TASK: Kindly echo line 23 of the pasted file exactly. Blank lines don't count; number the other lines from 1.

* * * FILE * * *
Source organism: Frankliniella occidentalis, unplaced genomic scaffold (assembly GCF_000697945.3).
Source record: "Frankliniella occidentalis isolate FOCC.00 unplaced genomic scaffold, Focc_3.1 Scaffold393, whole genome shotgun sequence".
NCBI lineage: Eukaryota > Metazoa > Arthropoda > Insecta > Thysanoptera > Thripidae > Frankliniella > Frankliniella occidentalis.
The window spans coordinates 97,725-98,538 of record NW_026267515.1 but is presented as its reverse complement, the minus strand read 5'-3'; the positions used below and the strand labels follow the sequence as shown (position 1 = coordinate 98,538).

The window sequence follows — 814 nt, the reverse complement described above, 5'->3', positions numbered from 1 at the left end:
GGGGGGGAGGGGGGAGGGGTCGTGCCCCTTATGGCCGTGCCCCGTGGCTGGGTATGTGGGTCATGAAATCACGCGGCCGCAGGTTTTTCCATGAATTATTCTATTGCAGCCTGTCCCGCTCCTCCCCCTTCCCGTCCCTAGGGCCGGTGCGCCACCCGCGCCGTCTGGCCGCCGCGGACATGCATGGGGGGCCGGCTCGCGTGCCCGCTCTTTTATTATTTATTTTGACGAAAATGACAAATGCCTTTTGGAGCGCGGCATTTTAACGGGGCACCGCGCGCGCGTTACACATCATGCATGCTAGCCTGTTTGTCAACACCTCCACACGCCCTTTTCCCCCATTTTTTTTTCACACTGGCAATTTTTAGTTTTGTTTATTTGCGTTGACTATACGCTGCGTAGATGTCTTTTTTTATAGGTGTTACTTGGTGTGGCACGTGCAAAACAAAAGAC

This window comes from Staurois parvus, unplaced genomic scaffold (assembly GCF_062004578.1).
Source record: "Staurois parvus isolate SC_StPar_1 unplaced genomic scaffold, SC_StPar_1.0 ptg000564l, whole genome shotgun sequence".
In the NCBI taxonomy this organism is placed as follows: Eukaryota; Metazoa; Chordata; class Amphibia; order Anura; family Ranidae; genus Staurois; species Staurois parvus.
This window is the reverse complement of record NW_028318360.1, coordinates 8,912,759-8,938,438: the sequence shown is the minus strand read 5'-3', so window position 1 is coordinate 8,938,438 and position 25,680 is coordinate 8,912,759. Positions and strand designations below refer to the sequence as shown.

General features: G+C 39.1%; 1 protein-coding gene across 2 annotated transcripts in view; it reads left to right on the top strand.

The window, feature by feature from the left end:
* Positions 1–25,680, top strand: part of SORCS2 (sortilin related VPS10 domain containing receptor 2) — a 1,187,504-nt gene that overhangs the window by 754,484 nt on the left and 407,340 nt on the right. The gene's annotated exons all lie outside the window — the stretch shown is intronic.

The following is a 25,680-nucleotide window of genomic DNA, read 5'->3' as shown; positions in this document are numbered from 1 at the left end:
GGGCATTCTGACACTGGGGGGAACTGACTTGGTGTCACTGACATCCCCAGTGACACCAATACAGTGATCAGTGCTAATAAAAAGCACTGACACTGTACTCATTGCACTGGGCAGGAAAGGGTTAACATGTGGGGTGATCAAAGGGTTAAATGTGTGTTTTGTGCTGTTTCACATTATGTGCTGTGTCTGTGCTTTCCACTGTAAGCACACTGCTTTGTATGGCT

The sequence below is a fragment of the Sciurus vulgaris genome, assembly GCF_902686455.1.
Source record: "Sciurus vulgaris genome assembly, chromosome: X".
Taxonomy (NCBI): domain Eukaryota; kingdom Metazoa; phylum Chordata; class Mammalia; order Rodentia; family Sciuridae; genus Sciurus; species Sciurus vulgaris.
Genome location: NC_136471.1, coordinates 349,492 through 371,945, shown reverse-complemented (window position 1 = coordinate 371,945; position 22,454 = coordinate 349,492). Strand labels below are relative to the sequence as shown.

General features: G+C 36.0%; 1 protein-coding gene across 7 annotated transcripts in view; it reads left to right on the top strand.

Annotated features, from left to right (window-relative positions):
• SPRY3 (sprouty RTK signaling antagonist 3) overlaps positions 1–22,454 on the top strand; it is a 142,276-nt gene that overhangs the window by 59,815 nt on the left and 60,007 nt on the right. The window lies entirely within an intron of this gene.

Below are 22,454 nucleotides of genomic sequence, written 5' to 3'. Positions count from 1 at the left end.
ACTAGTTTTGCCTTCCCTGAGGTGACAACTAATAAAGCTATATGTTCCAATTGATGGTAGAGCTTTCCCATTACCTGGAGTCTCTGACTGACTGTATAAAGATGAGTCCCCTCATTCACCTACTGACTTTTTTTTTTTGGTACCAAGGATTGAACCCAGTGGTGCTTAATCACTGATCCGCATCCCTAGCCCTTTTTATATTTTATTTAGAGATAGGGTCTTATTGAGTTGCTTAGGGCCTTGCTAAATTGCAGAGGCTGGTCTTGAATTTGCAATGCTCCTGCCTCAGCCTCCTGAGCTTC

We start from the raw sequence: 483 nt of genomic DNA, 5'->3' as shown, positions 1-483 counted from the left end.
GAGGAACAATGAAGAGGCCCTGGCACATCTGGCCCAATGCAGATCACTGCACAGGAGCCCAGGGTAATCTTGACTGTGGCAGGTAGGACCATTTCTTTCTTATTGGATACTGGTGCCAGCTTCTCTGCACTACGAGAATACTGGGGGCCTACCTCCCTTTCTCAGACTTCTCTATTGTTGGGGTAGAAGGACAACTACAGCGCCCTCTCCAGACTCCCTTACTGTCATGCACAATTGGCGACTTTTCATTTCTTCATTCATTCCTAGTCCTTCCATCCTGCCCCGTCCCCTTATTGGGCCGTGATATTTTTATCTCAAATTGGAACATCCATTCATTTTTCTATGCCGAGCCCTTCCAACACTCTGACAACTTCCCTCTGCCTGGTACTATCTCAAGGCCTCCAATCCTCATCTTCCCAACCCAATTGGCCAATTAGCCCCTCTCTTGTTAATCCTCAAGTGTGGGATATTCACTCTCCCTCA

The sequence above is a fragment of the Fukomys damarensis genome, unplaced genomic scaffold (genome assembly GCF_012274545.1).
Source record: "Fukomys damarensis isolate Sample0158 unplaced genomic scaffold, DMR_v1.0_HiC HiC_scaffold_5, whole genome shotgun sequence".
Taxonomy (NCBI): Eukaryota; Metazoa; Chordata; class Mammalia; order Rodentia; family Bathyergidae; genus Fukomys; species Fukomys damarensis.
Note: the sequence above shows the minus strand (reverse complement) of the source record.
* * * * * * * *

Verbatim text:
Below are 22,454 nucleotides of genomic sequence, written 5' to 3'. Positions count from 1 at the left end.